My mother, Liz Murphy, who has died aged 87, was at the forefront of campaigns to improve early years education. She pioneered nursery centres where trained staff worked with parents and external agencies. These were in many ways forerunners of the Blair government’s Sure Start programme.
Liz was born in Leeds, the daughter of Eric Snelling, an HM inspector of schools, and his wife, Madeleine (nee Roost). The family moved frequently; the most memorable years of her childhood were spent in Weston-super-Mare, Somerset. She variously attended Weston grammar school for girls, Bath high school and Hexham grammar in Northumberland.
In 1951, Liz went to Homerton College, Cambridge, to start her teacher training, and it was in Cambridge that she met my father, Brian Murphy. They married in 1955 and by 1962 had four children. Having been home-based, she returned to work part-time in 1964 to run a playgroup in north London, where she also became involved with the fledgling Preschool Playgroups Association.
Her first full-time job, in 1967, was to establish a nursery class at a nearby infant school. Liz became a stalwart of the newly founded National Campaign for Nursery Education (NCNE). In 1968 she helped to organise a mass rally, protesting about the lack of nursery education, when hundreds of mothers with pre-school children descended on parliament to present a 97,000-signature petition. During her 50-year association with the NCNE she served as chair, vice-president, treasurer and press officer.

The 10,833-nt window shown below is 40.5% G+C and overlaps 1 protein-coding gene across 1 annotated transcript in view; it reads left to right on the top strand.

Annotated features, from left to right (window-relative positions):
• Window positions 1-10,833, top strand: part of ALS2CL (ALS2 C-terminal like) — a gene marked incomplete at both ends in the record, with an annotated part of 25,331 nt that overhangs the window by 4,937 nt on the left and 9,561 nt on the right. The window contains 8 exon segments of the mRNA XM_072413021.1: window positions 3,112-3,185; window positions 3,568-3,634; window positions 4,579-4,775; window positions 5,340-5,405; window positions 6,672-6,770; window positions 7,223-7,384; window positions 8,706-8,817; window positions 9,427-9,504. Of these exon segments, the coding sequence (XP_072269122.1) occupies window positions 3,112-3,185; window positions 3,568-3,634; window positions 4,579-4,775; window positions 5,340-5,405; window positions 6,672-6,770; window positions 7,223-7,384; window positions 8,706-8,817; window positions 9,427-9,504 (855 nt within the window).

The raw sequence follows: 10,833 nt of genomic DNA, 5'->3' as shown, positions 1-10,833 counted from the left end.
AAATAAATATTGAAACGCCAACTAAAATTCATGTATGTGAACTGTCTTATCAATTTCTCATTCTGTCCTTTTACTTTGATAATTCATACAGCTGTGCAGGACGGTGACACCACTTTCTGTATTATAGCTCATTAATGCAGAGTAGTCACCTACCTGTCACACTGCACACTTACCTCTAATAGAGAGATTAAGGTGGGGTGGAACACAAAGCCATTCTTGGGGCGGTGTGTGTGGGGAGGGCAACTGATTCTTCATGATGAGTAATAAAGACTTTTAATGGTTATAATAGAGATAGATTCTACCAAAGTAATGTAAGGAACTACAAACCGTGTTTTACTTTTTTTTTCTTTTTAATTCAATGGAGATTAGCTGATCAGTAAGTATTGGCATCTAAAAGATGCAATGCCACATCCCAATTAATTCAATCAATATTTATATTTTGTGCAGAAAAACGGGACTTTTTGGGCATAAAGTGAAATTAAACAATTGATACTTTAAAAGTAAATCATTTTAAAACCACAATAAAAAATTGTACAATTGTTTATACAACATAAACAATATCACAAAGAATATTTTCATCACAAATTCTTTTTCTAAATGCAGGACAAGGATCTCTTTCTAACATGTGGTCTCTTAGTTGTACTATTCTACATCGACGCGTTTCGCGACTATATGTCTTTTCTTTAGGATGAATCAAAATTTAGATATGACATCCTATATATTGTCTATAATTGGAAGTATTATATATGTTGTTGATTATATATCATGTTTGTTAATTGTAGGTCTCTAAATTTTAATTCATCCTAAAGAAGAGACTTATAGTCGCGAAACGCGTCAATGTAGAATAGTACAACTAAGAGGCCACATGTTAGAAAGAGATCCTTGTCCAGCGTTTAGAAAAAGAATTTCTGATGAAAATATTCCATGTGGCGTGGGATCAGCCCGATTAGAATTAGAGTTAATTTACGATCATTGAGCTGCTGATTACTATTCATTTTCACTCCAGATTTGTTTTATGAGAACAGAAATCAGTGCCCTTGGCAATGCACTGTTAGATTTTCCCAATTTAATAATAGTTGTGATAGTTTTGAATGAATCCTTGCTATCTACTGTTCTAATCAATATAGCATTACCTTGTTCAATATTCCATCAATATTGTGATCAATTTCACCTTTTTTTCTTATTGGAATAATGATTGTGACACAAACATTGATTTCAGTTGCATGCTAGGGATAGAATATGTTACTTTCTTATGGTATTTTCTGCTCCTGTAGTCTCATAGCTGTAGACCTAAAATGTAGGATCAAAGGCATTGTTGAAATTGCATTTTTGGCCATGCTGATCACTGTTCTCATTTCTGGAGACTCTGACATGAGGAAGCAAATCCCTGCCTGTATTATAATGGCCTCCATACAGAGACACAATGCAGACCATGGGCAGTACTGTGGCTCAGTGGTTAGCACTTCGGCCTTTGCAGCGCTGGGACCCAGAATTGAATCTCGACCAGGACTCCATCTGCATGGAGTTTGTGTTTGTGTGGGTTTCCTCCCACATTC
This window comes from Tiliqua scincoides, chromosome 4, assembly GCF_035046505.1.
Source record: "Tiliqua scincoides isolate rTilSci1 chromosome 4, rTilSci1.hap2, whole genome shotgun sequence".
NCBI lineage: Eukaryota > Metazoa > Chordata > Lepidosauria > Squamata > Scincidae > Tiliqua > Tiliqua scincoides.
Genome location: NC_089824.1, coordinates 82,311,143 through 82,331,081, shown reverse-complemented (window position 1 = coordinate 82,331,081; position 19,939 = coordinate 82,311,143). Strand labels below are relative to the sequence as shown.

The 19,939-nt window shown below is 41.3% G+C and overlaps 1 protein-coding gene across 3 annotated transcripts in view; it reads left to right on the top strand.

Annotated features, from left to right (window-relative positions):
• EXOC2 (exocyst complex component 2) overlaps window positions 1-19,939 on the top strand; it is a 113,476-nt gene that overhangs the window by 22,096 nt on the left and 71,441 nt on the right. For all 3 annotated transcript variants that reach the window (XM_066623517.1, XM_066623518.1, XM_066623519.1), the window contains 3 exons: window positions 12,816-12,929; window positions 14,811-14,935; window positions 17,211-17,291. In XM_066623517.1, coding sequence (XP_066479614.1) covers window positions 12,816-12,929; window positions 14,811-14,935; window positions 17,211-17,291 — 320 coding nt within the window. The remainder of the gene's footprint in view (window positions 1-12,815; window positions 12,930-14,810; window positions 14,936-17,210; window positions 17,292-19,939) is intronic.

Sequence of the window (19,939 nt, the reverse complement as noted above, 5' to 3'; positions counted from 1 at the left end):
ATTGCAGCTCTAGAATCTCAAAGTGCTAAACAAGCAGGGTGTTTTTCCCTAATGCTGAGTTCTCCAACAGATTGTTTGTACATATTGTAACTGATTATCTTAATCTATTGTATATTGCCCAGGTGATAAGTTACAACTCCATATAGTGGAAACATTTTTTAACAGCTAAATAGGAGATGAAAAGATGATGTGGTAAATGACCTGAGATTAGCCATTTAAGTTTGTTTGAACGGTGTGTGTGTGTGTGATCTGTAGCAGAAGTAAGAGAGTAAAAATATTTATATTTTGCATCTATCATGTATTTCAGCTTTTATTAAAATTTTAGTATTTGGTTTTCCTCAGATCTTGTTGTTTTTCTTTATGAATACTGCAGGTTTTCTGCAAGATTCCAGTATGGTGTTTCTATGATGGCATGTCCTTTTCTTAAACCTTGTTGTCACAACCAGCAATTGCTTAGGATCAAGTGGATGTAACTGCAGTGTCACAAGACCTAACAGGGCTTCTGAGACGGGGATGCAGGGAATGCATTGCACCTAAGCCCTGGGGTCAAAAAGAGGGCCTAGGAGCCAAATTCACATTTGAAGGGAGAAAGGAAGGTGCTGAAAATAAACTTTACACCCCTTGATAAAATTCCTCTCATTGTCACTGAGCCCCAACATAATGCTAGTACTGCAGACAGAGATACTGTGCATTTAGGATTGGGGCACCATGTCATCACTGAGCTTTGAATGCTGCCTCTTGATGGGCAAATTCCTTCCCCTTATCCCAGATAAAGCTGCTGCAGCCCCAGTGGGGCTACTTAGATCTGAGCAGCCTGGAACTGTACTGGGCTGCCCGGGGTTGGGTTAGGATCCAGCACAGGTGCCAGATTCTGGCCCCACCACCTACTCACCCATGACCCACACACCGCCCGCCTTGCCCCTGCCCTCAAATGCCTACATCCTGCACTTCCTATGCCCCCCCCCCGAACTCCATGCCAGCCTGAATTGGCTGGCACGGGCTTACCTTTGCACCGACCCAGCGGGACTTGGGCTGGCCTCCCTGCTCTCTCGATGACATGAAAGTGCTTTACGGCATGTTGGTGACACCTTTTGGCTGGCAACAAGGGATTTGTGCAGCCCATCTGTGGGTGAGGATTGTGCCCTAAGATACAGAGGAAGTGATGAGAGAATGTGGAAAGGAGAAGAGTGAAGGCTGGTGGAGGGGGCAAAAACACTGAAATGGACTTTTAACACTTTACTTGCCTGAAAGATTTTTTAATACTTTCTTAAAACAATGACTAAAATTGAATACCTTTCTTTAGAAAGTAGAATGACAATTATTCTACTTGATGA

Liz was at the forefront of innovative ways to teach young children, as espoused in her book, Before School (1978). In 1982 she became coordinator of the first combined nursery in Haringey, the Stroud Green Pre-School Centre, with its integration of trained staff, external agencies (including social services) and parents, one of very few then in the UK. She was granted a year’s secondment in 1986 for her research degree with the Open University, investigating combined nursery centres across the country. In 1989 she became head of the purpose-built Rowland Hill Nursery, Tottenham, having been integral to its establishment.
Politics was always important to her: she served as a Labour councillor on Haringey council (1971-78) and was a founder member of the Haringey branch of the Socialist Educational Association.
Liz retired in 1997, but took on the post of training administrator at the London Centre for Psychotherapy (2002-08). She played a key role on the British Psychotherapy Foundation Arts Committee; she helped young children with reading at a local primary school and volunteered at Islington Museum.
Liz and Brian divorced in the 1987. In 1997, she married David Cohen. He survives her, as do her four children, Nick, Jane, Patrick and me, and eight grandchildren.